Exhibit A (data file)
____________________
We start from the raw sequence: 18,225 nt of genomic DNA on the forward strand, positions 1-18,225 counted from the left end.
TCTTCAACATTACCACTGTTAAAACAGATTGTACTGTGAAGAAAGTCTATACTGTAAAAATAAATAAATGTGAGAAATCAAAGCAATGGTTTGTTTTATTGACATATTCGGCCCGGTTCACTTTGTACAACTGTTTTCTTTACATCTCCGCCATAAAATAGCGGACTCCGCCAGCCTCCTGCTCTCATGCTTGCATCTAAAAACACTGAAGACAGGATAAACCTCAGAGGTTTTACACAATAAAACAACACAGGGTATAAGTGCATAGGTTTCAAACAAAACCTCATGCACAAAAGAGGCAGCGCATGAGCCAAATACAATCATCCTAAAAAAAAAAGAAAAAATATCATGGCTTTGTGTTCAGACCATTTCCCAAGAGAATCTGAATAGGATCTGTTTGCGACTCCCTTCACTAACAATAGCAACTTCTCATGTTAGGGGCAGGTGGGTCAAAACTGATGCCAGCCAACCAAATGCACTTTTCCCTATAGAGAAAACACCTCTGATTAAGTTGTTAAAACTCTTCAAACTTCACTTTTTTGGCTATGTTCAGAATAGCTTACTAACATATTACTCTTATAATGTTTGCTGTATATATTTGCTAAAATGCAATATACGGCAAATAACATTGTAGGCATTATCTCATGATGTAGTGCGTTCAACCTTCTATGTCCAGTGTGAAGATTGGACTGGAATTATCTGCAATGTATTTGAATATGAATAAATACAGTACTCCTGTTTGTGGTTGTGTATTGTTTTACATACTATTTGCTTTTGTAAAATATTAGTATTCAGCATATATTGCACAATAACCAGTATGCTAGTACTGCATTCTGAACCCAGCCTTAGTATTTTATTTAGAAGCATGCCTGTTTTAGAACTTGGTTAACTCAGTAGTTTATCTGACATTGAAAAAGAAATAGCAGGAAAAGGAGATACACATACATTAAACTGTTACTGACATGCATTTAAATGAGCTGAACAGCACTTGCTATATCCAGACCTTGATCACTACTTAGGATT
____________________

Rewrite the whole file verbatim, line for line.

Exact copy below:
We start from the raw sequence: 18,225 nt of genomic DNA on the forward strand, positions 1-18,225 counted from the left end.
TCTTCAACATTACCACTGTTAAAACAGATTGTACTGTGAAGAAAGTCTATACTGTAAAAATAAATAAATGTGAGAAATCAAAGCAATGGTTTGTTTTATTGACATATTCGGCCCGGTTCACTTTGTACAACTGTTTTCTTTACATCTCCGCCATAAAATAGCGGACTCCGCCAGCCTCCTGCTCTCATGCTTGCATCTAAAAACACTGAAGACAGGATAAACCTCAGAGGTTTTACACAATAAAACAACACAGGGTATAAGTGCATAGGTTTCAAACAAAACCTCATGCACAAAAGAGGCAGCGCATGAGCCAAATACAATCATCCTAAAAAAAAAAGAAAAAATATCATGGCTTTGTGTTCAGACCATTTCCCAAGAGAATCTGAATAGGATCTGTTTGCGACTCCCTTCACTAACAATAGCAACTTCTCATGTTAGGGGCAGGTGGGTCAAAACTGATGCCAGCCAACCAAATGCACTTTTCCCTATAGAGAAAACACCTCTGATTAAGTTGTTAAAACTCTTCAAACTTCACTTTTTTGGCTATGTTCAGAATAGCTTACTAACATATTACTCTTATAATGTTTGCTGTATATATTTGCTAAAATGCAATATACGGCAAATAACATTGTAGGCATTATCTCATGATGTAGTGCGTTCAACCTTCTATGTCCAGTGTGAAGATTGGACTGGAATTATCTGCAATGTATTTGAATATGAATAAATACAGTACTCCTGTTTGTGGTTGTGTATTGTTTTACATACTATTTGCTTTTGTAAAATATTAGTATTCAGCATATATTGCACAATAACCAGTATGCTAGTACTGCATTCTGAACCCAGCCTTAGTATTTTATTTAGAAGCATGCCTGTTTTAGAACTTGGTTAACTCAGTAGTTTATCTGACATTGAAAAAGAAATAGCAGGAAAAGGAGATACACATACATTAAACTGTTACTGACATGCATTTAAATGAGCTGAACAGCACTTGCTATATCCAGACCTTGATCACTACTTAGGATT